Proprietary Terminations—Proprietary terminations are terminations
made using proprietary terminals and connector bodies. These terminations
are very common on commercial vehicles and come in a variety of
configurations. Multiple connections in one connector body are
typical. Also, various types of proprietary terminations on the
same vehicle are common. When repairing or replacing these terminations,
special techniques are needed. These techniques include tools,
special assembly methods and, many times, special training.
When servicing special connectors, use of OEM recommended tools
is critical to making a good termination. Repair or replacement
of these special terminations should not be attempted without
the specific tools recommended. Manufacturers’ service manuals
and bulletins typically detail the techniques to be used for proper
Butt Splices—A butt splice is any splice where wires are joined
together “end-to-end.” In this case, the wires may be either twisted
together and soldered, or crimped together using a commercially
available terminal. Butt splices should always be covered with
insulation and heat shrink tubing which has a meltable inner liner
or another suitable protective insulation. The use of pressure
sensitive tape is not recommended as the tape will likely deteriorate
Conductor Terminations—Terminations of conductors are made to
attach the conductor to another conductor or to a device on the
vehicle. These terminations must be carefully made in order to
provide acceptable serviceability. Attaching a wire to another
wire (not using a butt splice) is an example of a conductor termination.
Terminations Without Terminals—Occasionally a wire is terminated
without a terminal to facilitate the attachment of the wire to
an accessory. If this situation is unavoidable, the wire should
be “tinned” to prevent fraying and breakage at the point of connection.
Using a heat shrink process at the end of the wire is also acceptable.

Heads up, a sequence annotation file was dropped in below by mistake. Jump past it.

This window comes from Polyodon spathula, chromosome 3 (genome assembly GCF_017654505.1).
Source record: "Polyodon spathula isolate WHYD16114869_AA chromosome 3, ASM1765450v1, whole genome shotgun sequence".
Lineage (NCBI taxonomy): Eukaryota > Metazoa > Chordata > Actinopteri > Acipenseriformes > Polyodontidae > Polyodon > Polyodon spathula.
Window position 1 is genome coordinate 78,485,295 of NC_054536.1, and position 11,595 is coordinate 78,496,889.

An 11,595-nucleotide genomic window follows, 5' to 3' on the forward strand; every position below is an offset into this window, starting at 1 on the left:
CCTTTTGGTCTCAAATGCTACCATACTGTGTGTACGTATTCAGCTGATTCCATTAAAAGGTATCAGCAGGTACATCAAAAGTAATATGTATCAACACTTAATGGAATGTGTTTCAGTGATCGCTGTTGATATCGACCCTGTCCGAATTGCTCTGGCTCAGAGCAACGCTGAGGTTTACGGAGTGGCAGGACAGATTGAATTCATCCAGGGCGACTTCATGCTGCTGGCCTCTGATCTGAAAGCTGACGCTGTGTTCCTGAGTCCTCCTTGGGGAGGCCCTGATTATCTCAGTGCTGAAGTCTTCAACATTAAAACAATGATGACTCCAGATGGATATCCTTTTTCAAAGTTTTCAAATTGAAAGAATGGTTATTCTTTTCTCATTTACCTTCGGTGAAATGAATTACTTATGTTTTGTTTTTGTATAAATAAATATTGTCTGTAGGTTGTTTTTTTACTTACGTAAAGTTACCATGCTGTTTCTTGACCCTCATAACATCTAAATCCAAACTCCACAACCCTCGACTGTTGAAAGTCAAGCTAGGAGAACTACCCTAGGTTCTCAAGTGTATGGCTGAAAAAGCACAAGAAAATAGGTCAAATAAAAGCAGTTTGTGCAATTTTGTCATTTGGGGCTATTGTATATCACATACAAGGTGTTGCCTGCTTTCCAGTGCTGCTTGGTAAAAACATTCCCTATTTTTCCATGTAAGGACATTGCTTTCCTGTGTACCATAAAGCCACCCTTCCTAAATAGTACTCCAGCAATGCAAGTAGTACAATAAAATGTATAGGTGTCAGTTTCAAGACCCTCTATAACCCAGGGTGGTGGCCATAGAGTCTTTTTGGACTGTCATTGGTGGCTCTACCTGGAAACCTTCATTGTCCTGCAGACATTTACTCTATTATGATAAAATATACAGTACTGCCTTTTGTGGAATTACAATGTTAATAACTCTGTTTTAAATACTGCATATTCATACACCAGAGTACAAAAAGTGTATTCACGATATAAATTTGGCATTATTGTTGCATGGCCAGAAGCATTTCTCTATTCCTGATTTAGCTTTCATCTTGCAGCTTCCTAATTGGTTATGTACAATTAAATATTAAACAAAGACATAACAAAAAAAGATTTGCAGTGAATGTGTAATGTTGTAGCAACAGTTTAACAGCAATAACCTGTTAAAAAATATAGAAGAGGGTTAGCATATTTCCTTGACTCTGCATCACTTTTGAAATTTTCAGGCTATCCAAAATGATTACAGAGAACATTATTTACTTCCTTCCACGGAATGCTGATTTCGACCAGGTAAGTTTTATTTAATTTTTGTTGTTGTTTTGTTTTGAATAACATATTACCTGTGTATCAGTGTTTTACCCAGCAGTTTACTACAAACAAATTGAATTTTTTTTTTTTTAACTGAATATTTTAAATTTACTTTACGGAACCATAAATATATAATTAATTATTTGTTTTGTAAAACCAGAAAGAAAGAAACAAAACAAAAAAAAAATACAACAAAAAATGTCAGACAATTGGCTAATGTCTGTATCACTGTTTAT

Grounding problems occur in a variety of ways (such as corrosion
or inadequate current-carrying capacity). As a result, grounding
terminations should be coated with a suitable material to prevent
corrosion as a result of exposure to salt spray or other corrosive
Technician Tip— Whenever an additional grounding point is
to be established on the vehicle, consult the vehicle manufacturer
to ensure that the planned alteration does not result in an inadequate
ground path for other components on the vehicle.
Whenever an additional grounding point is to be established on
the vehicle, consult the vehicle manufacturer to ensure that the
planned alteration does not result in an inadequate ground path
for other components on the vehicle. This is especially important
when establishing a grounding point between chassis and body.
Wiring Damage Caused During Repair - Mechanical damage to wiring
must be avoided during vehicle repair. Insulation cuts and “pinch
points” are common problems which may cause failure.
Conductor insulation should not be pierced while troubleshooting
electrical problems. Piercing of the protective covering results
in corrosion which can cause circuit failure. If piercing of the
insulation is unavoidable, suitable insulation to avoid water
entry must be used at the point where the conductor was pierced.
Vehicle Repairs/Special Care
Many times vehicle repairs include welding operations.
All welding on a vehicle should be done using methods and techniques
which are acceptable to the OEM in order to avoid damage to the
electrical and electronic system of the vehicle. This damage normally
occurs due to unwanted circuit paths or to voltage spikes created
in the electrical and electronic systems which cause component
CAUTION: When welding on an ABS-equipped vehicle, disconnect
power and ground leads from the ECU to avoid unintended grounding
through the ECU which will damage electronic components. Other
damage may occur to vehicle systems as a result of heat generated
during the welding process. Special care must be taken to ensure
that heat buildup does not melt conductors and other susceptible
The use of “star washers” in the electrical path is discouraged.
Often, an open circuit or high resistance results when the “points”
of the washer are exposed to salt spray and other corrosive materials.
If the use of star washers cannot be avoided, a suitable material
should be applied to the connections to ensure as much protection
from corrosion as possible.
Error Detection Methods
One ABS benefit is the ability to electronically detect component
or system failures. This electronic detection occurs either during
self-test checks at start-up, or during continuous passive monitoring.
At start-up, the ECU will activate the ABS malfunction indicator
lamp and briefly energize the ABS modulator valves (ignition-on
blowdown or “chuff test”). At the same time, the ECU checks the
wheel speed sensors and other essential components for proper